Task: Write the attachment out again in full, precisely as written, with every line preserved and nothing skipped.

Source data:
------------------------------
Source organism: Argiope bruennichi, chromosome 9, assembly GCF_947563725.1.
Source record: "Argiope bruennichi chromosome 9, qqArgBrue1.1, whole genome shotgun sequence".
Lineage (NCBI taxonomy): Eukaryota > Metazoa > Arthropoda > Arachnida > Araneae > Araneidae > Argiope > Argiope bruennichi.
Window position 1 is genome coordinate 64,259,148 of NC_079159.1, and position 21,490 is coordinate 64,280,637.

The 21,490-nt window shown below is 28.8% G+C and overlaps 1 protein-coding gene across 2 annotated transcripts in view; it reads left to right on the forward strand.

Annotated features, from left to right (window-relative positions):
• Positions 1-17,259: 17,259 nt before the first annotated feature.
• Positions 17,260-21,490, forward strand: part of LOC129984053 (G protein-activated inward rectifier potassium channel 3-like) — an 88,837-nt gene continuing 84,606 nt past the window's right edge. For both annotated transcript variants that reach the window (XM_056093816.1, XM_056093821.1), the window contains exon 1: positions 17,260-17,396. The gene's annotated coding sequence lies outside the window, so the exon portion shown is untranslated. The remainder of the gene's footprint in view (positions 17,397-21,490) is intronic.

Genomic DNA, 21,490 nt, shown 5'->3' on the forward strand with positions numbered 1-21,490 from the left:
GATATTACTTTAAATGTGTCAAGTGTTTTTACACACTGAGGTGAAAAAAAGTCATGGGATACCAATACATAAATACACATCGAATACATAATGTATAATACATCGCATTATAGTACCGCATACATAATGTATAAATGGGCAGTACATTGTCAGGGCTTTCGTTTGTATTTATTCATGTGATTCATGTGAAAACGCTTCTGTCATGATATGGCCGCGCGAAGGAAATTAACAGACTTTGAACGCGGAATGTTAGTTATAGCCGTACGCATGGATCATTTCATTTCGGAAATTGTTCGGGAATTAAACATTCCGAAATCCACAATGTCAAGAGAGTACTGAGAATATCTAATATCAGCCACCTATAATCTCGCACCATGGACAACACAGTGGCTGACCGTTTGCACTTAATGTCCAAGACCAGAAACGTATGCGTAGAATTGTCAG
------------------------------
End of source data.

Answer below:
Source organism: Argiope bruennichi, chromosome 9, assembly GCF_947563725.1.
Source record: "Argiope bruennichi chromosome 9, qqArgBrue1.1, whole genome shotgun sequence".
Lineage (NCBI taxonomy): Eukaryota > Metazoa > Arthropoda > Arachnida > Araneae > Araneidae > Argiope > Argiope bruennichi.
Window position 1 is genome coordinate 64,259,148 of NC_079159.1, and position 21,490 is coordinate 64,280,637.

The 21,490-nt window shown below is 28.8% G+C and overlaps 1 protein-coding gene across 2 annotated transcripts in view; it reads left to right on the forward strand.

Annotated features, from left to right (window-relative positions):
• Positions 1-17,259: 17,259 nt before the first annotated feature.
• Positions 17,260-21,490, forward strand: part of LOC129984053 (G protein-activated inward rectifier potassium channel 3-like) — an 88,837-nt gene continuing 84,606 nt past the window's right edge. For both annotated transcript variants that reach the window (XM_056093816.1, XM_056093821.1), the window contains exon 1: positions 17,260-17,396. The gene's annotated coding sequence lies outside the window, so the exon portion shown is untranslated. The remainder of the gene's footprint in view (positions 17,397-21,490) is intronic.

Genomic DNA, 21,490 nt, shown 5'->3' on the forward strand with positions numbered 1-21,490 from the left:
GATATTACTTTAAATGTGTCAAGTGTTTTTACACACTGAGGTGAAAAAAAGTCATGGGATACCAATACATAAATACACATCGAATACATAATGTATAATACATCGCATTATAGTACCGCATACATAATGTATAAATGGGCAGTACATTGTCAGGGCTTTCGTTTGTATTTATTCATGTGATTCATGTGAAAACGCTTCTGTCATGATATGGCCGCGCGAAGGAAATTAACAGACTTTGAACGCGGAATGTTAGTTATAGCCGTACGCATGGATCATTTCATTTCGGAAATTGTTCGGGAATTAAACATTCCGAAATCCACAATGTCAAGAGAGTACTGAGAATATCTAATATCAGCCACCTATAATCTCGCACCATGGACAACACAGTGGCTGACCGTTTGCACTTAATGTCCAAGACCAGAAACGTATGCGTAGAATTGTCAG